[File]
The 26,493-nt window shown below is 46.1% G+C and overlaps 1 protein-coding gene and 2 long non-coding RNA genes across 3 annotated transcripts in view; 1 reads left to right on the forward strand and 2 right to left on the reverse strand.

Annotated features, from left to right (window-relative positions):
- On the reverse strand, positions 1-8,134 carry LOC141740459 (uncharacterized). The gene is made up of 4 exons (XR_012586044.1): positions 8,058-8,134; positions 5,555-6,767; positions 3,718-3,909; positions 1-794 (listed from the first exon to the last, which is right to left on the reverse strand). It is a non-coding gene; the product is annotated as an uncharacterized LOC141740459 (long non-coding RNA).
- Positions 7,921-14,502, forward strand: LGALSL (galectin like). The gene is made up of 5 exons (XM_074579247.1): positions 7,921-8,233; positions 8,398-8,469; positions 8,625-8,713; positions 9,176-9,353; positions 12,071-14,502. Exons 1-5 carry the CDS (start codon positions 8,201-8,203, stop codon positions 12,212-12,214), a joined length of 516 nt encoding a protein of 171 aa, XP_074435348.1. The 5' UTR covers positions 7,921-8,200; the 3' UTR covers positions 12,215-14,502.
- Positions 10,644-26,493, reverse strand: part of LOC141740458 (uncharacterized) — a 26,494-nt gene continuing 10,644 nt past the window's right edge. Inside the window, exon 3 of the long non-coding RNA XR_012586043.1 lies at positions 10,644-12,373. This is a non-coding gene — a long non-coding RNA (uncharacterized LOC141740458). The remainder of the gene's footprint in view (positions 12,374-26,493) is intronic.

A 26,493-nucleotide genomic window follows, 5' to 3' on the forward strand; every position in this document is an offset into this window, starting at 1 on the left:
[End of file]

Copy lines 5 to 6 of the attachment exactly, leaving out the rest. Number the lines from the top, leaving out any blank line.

- Positions 10,644-26,493, reverse strand: part of LOC141740458 (uncharacterized) — a 26,494-nt gene continuing 10,644 nt past the window's right edge. Inside the window, exon 3 of the long non-coding RNA XR_012586043.1 lies at positions 10,644-12,373. This is a non-coding gene — a long non-coding RNA (uncharacterized LOC141740458). The remainder of the gene's footprint in view (positions 12,374-26,493) is intronic.

A 26,493-nucleotide genomic window follows, 5' to 3' on the forward strand; every position in this document is an offset into this window, starting at 1 on the left: